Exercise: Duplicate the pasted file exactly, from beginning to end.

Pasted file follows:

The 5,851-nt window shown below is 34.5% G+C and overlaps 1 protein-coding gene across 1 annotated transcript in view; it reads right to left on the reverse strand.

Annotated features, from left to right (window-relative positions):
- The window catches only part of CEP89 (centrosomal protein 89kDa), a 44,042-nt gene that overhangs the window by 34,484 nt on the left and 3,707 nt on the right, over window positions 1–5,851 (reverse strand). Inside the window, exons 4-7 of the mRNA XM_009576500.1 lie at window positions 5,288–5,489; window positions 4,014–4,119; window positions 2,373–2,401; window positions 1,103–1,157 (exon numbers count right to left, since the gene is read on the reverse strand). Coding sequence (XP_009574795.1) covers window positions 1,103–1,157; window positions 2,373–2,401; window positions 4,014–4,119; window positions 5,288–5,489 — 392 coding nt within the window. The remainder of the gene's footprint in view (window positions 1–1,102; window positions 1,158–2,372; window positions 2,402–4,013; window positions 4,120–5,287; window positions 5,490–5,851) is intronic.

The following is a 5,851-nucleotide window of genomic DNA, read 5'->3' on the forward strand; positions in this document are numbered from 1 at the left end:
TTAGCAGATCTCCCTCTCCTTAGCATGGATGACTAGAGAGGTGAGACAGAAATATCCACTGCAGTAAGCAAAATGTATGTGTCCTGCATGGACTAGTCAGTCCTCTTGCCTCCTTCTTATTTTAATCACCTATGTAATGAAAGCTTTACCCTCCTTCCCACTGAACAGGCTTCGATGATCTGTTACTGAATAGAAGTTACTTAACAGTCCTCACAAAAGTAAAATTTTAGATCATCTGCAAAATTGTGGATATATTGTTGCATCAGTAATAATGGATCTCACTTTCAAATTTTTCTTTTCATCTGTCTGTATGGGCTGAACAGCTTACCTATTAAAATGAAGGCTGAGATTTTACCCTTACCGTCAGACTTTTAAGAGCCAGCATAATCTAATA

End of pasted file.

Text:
The 5,851-nt window shown below is 34.5% G+C and overlaps 1 protein-coding gene across 1 annotated transcript in view; it reads right to left on the reverse strand.

Annotated features, from left to right (window-relative positions):
- The window catches only part of CEP89 (centrosomal protein 89kDa), a 44,042-nt gene that overhangs the window by 34,484 nt on the left and 3,707 nt on the right, over window positions 1–5,851 (reverse strand). Inside the window, exons 4-7 of the mRNA XM_009576500.1 lie at window positions 5,288–5,489; window positions 4,014–4,119; window positions 2,373–2,401; window positions 1,103–1,157 (exon numbers count right to left, since the gene is read on the reverse strand). Coding sequence (XP_009574795.1) covers window positions 1,103–1,157; window positions 2,373–2,401; window positions 4,014–4,119; window positions 5,288–5,489 — 392 coding nt within the window. The remainder of the gene's footprint in view (window positions 1–1,102; window positions 1,158–2,372; window positions 2,402–4,013; window positions 4,120–5,287; window positions 5,490–5,851) is intronic.

The following is a 5,851-nucleotide window of genomic DNA, read 5'->3' on the forward strand; positions in this document are numbered from 1 at the left end:
TTAGCAGATCTCCCTCTCCTTAGCATGGATGACTAGAGAGGTGAGACAGAAATATCCACTGCAGTAAGCAAAATGTATGTGTCCTGCATGGACTAGTCAGTCCTCTTGCCTCCTTCTTATTTTAATCACCTATGTAATGAAAGCTTTACCCTCCTTCCCACTGAACAGGCTTCGATGATCTGTTACTGAATAGAAGTTACTTAACAGTCCTCACAAAAGTAAAATTTTAGATCATCTGCAAAATTGTGGATATATTGTTGCATCAGTAATAATGGATCTCACTTTCAAATTTTTCTTTTCATCTGTCTGTATGGGCTGAACAGCTTACCTATTAAAATGAAGGCTGAGATTTTACCCTTACCGTCAGACTTTTAAGAGCCAGCATAATCTAATA